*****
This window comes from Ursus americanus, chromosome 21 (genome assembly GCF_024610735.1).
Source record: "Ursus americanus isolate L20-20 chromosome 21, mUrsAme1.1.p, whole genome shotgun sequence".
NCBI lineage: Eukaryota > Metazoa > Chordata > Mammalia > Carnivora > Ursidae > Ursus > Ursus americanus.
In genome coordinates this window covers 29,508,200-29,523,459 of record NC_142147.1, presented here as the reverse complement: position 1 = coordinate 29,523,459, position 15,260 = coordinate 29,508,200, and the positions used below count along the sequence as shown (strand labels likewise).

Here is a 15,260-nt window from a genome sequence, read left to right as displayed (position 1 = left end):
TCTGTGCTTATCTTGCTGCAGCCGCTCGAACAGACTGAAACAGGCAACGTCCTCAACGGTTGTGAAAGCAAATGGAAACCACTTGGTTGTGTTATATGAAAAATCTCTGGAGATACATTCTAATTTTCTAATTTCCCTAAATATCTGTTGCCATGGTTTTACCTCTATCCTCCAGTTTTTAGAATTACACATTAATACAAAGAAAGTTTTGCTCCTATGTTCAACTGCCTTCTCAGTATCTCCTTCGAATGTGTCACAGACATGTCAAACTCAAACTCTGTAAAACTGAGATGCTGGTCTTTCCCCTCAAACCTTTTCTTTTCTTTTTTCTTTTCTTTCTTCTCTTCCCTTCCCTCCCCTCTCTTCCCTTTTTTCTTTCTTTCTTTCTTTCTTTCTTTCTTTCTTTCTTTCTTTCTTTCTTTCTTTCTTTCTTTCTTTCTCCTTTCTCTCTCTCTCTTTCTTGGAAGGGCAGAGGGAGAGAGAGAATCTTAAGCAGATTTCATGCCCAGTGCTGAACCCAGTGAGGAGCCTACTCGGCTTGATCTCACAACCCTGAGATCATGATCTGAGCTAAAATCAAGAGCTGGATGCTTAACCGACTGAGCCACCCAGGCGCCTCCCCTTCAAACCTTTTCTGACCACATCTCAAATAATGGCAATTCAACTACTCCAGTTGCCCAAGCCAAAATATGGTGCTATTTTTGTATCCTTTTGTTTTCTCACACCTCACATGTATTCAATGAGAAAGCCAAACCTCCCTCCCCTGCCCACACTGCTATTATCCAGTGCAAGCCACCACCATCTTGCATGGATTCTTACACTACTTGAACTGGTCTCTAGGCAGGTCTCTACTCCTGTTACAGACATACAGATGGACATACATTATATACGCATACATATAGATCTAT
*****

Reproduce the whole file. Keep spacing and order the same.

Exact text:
This window comes from Ursus americanus, chromosome 21 (genome assembly GCF_024610735.1).
Source record: "Ursus americanus isolate L20-20 chromosome 21, mUrsAme1.1.p, whole genome shotgun sequence".
NCBI lineage: Eukaryota > Metazoa > Chordata > Mammalia > Carnivora > Ursidae > Ursus > Ursus americanus.
In genome coordinates this window covers 29,508,200-29,523,459 of record NC_142147.1, presented here as the reverse complement: position 1 = coordinate 29,523,459, position 15,260 = coordinate 29,508,200, and the positions used below count along the sequence as shown (strand labels likewise).

Here is a 15,260-nt window from a genome sequence, read left to right as displayed (position 1 = left end):
TCTGTGCTTATCTTGCTGCAGCCGCTCGAACAGACTGAAACAGGCAACGTCCTCAACGGTTGTGAAAGCAAATGGAAACCACTTGGTTGTGTTATATGAAAAATCTCTGGAGATACATTCTAATTTTCTAATTTCCCTAAATATCTGTTGCCATGGTTTTACCTCTATCCTCCAGTTTTTAGAATTACACATTAATACAAAGAAAGTTTTGCTCCTATGTTCAACTGCCTTCTCAGTATCTCCTTCGAATGTGTCACAGACATGTCAAACTCAAACTCTGTAAAACTGAGATGCTGGTCTTTCCCCTCAAACCTTTTCTTTTCTTTTTTCTTTTCTTTCTTCTCTTCCCTTCCCTCCCCTCTCTTCCCTTTTTTCTTTCTTTCTTTCTTTCTTTCTTTCTTTCTTTCTTTCTTTCTTTCTTTCTTTCTTTCTTTCTTTCTCCTTTCTCTCTCTCTCTTTCTTGGAAGGGCAGAGGGAGAGAGAGAATCTTAAGCAGATTTCATGCCCAGTGCTGAACCCAGTGAGGAGCCTACTCGGCTTGATCTCACAACCCTGAGATCATGATCTGAGCTAAAATCAAGAGCTGGATGCTTAACCGACTGAGCCACCCAGGCGCCTCCCCTTCAAACCTTTTCTGACCACATCTCAAATAATGGCAATTCAACTACTCCAGTTGCCCAAGCCAAAATATGGTGCTATTTTTGTATCCTTTTGTTTTCTCACACCTCACATGTATTCAATGAGAAAGCCAAACCTCCCTCCCCTGCCCACACTGCTATTATCCAGTGCAAGCCACCACCATCTTGCATGGATTCTTACACTACTTGAACTGGTCTCTAGGCAGGTCTCTACTCCTGTTACAGACATACAGATGGACATACATTATATACGCATACATATAGATCTAT